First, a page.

Those jobs are smaller versions of the massive Health and Human Services department, which includes everything from Medicare and Medicaid to the Indian Health Service.
Politico recently posted that a favorite for secretary of Agriculture is former North Dakota Sen. Heidi Heitkamp ... and it also included on its list of potential candidates Janie Hipp, Chickasaw, and chief executive of the Native American Agriculture Fund.
Politico said: "Take note" because "USDA has been flagged by insiders as a potential post for a woman or a person of color, as Biden is expected to stand up the most diverse cabinet in history."
"That means the racial and gender makeup of the picks that come before agriculture could be a key factor."
Another job that is cabinet rank is the U.S. ambassador to the United Nations.
One candidate is likely to be Keith Harper, Cherokee. He was appointed by President Obama in 2013 as the U.S. representative to the United Nations Human Rights Council. In that post he worked with Susan Rice, widely thought to be the next Secretary of State. Harper is currently chair of Jenner and Block’s Native American Law Practice, Harper represented plaintiff’s cases in the landmark lawsuit Cobell v. Salazar and served as senior staff attorney at the Native American Rights Fund. Harper is a graduate of the New York University of Law.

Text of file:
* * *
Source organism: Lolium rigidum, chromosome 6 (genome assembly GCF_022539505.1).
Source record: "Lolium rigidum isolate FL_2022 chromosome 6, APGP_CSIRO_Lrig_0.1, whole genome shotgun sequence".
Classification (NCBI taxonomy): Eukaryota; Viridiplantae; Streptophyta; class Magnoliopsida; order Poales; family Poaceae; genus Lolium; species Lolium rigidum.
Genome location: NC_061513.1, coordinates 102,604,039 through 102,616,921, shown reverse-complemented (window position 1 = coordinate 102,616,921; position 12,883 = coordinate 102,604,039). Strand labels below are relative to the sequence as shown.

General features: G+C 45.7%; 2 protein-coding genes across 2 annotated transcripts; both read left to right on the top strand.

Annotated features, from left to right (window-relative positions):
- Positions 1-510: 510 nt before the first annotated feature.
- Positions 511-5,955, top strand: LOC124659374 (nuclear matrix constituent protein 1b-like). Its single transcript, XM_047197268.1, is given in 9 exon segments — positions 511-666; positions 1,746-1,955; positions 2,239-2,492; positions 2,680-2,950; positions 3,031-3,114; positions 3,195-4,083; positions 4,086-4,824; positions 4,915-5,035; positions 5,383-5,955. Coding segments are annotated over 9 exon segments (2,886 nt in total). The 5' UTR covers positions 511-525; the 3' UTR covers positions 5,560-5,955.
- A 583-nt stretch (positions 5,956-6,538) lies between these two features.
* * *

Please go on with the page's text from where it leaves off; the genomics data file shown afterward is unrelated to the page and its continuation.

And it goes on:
Seattle City Council member Debora Juarez, Blackfeet, could serve at HUD as well. She has worked for two governors in Washington state, been a Superior Court judge, and successful attorney.
Any cabinet pick will have to win approval in the Senate. And there will be political headwinds. Control of the Senate hinges on two Jan. 5 runoff elections in Georgia, which could mean campaign visits there by both Biden and Harris. Whatever the result, the Senate will be sharply divided, making it tough for Biden to get key Cabinet nominees confirmed.
Democratic Sen. Chris Murphy of Connecticut predicted Senate Majority Leader Mitch McConnell, R-Ky., "will force Joe Biden to negotiate on every single pick."
One historical note about the transition: Republican President Herbert Hoover so detested his successor, Democrat Franklin D. Roosevelt, that the U.S. government was hampered even as a recession deepened, unemployment rose and Adolf Hitler came to power in Germany. That helped prompt the 20th Amendment, ratified in 1933, which moved Inauguration Day from March to January.
As a result, the country had less transition time between presidents to endure, but it also left a shorter time frame to do all the work required to build out a government.
Mark Trahant, Mary Annette Pember and the Associated Press contributed to this report.
This story has been updated to correct the spelling of Hilary Tompkins' first name.